Acts 2:1-12 - When the day of Pentecost arrived, they were all together in one place. And suddenly there came from heaven a sound like a mighty rushing wind, and it filled the entire house where they were sitting. And divided tongues as of fire appeared to them and rested on each one of them. And they were all filled with the Holy Spirit and began to speak in other tongues as the Spirit gave them utterance. Now there were dwelling in Jerusalem Jews, devout men from every nation under heaven. And at this sound the multitude came together, and they were bewildered, because each one was hearing them speak in his own language. And they were amazed and astonished, saying, "Are not all these who are speaking Galileans? And how is it that we hear, each of us in his own native language? Parthians and Medes and Elamites and residents of Mesopotamia, Judea and Cappadocia, Pontus and Asia, Phrygia and Pamphylia, Egypt and the parts of Libya belonging to Cyrene, and visitors from Rome, both Jews and proselytes, Cretans and Arabians—we hear them telling in our own tongues the mighty works of God." And all were amazed and perplexed, saying to one another, "What does this mean?"
What is your heart language? Chances are that, even if you're multi-lingual, you have one language which is closest to your heart. This is often the language your parents spoke to you, the language of your early childhood. It is the one your mother used to sing to you, your father told you stories in, your brothers and sisters used to tease you with. No matter how many languages you learn later, this one will always say "home."
This might be the reason why God chose to do a very specific miracle on the day of Pentecost. Oh, He could have done anything, but to make sure the message of Jesus got out to as many people as possible, God gave the first Christians the gift of miraculous speech. Without ever having studied, they were able to tell the story of Jesus in the languages of the pilgrims gathered in Jerusalem that day—people from across the known world. And the people listened. Three thousand were baptized that day.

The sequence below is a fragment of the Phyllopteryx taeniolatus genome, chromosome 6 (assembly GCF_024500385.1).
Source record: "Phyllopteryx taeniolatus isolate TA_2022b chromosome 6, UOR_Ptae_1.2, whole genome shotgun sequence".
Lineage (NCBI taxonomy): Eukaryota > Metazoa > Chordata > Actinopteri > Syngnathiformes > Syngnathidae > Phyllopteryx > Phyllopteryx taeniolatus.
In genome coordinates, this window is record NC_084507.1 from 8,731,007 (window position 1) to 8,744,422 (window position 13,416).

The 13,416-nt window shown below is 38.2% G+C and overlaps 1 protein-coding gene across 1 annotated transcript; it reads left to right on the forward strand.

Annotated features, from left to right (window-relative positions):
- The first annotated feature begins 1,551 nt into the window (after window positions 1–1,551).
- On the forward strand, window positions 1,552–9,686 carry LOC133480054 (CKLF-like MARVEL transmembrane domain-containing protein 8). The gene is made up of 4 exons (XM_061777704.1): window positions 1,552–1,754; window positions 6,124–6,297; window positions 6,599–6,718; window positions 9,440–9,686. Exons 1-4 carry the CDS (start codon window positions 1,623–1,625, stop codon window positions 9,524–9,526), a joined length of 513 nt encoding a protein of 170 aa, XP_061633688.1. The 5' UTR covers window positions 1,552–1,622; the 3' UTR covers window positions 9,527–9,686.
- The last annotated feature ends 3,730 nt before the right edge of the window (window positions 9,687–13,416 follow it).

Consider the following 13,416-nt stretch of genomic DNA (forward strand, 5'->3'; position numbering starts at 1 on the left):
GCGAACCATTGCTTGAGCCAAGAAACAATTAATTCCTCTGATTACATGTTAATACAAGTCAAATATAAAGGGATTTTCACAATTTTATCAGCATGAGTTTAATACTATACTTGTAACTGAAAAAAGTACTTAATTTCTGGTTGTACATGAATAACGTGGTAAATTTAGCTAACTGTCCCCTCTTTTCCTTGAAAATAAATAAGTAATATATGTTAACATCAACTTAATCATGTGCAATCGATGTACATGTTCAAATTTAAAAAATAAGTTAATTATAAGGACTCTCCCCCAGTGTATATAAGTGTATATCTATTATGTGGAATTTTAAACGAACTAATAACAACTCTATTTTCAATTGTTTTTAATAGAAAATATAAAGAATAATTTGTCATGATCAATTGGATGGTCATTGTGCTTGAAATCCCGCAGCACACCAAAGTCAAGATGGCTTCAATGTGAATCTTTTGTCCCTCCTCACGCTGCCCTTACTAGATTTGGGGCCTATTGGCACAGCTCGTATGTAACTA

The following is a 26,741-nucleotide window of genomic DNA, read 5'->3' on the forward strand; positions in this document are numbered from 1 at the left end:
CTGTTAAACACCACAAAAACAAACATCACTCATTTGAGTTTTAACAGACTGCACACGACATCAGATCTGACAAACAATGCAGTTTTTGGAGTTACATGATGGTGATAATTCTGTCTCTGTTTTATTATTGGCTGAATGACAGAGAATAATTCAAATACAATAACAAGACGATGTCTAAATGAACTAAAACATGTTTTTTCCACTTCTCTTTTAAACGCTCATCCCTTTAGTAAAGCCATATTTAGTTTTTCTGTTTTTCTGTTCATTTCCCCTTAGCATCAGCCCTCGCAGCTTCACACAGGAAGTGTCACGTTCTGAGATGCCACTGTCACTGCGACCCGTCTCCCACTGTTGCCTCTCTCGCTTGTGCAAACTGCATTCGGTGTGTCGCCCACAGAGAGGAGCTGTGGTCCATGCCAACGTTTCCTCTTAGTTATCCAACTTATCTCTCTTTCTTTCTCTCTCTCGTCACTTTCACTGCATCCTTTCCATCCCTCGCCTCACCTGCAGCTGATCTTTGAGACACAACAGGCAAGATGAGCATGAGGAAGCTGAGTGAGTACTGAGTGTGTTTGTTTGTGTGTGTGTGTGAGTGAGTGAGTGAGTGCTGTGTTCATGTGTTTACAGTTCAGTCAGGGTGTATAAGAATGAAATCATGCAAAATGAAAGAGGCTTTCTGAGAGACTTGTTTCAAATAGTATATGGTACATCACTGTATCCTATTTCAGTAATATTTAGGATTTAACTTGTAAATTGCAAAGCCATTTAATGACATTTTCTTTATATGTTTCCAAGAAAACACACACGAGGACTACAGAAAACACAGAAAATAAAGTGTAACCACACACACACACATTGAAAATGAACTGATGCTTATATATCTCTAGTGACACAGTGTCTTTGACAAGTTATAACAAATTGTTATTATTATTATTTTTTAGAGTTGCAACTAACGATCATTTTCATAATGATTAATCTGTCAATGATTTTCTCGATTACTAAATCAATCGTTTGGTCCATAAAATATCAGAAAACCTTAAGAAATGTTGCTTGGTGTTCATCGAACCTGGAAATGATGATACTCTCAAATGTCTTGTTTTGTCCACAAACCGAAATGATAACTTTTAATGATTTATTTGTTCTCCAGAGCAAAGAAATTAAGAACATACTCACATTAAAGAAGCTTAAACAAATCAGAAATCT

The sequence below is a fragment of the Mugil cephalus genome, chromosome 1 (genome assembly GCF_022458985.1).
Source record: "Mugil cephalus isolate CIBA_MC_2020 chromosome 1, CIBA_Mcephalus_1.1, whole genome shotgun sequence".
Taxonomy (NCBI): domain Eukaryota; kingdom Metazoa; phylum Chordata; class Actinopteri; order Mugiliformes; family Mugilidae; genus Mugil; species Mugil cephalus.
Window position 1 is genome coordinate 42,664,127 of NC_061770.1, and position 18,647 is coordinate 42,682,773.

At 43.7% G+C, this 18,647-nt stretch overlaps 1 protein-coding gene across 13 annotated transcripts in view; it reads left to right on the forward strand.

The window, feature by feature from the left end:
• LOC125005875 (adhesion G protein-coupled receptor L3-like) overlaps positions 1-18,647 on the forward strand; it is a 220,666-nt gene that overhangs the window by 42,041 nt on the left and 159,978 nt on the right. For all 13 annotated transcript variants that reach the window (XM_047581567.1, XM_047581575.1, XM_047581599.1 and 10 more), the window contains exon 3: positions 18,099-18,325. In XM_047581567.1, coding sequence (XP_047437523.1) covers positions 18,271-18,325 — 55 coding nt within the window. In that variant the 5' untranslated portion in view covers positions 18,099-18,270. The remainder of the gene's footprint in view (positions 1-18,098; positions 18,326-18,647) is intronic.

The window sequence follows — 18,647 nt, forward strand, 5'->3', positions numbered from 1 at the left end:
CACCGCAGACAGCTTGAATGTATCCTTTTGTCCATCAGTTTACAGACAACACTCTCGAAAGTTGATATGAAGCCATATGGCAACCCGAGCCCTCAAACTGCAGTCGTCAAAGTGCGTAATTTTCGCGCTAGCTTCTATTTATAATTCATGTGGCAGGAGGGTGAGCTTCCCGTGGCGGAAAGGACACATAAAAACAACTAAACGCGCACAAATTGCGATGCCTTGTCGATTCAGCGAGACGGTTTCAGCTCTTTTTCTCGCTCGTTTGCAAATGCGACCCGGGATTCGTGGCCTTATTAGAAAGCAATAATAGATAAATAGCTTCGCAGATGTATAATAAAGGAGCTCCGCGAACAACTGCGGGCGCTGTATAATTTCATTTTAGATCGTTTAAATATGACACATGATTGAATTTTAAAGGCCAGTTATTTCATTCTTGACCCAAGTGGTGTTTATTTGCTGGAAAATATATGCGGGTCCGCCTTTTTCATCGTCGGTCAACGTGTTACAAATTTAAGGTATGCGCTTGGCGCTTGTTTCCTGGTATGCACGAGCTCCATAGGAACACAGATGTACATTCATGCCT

A lot of people have noticed a connection with the story of Babel in Genesis. At Babel, God confused the languages of the world so no one could understand their neighbors; at Pentecost, God brought people from many languages together through the Gospel of Jesus Christ. And yet, if we look more closely, we see it is not a simple reversal of Babel. The new Christians still speak many different languages, and they will keep doing that. But they will take the one message of our dying and rising Savior back to their own people groups and tell it to others in their own language. There will be one church but many languages; one body of Christ, but many nations.
God did not take their individuality away from them; He doesn't take it away from us, either. You are valuable to Him as His chosen, one-of-a-kind child. You are not simply part of a mass, one of the billions of people for whom Jesus died. You are someone God knows by name. God speaks your language and calls you to Himself.
THE PRAYER: Dear Father, please let everyone hear about Your Son Jesus in their own heart languages, so they may believe. Amen.
This Daily Devotion was written by Dr. Kari Vo.
1. What do you find most astonishing about the events of Pentecost Day?
2. Why were all the different nationalities of people in Jerusalem at this time?
3. Why is it important to reach out to people where they are when sharing our faith?
Today's Bible Readings: Psalms 101, 103, 108 John 15
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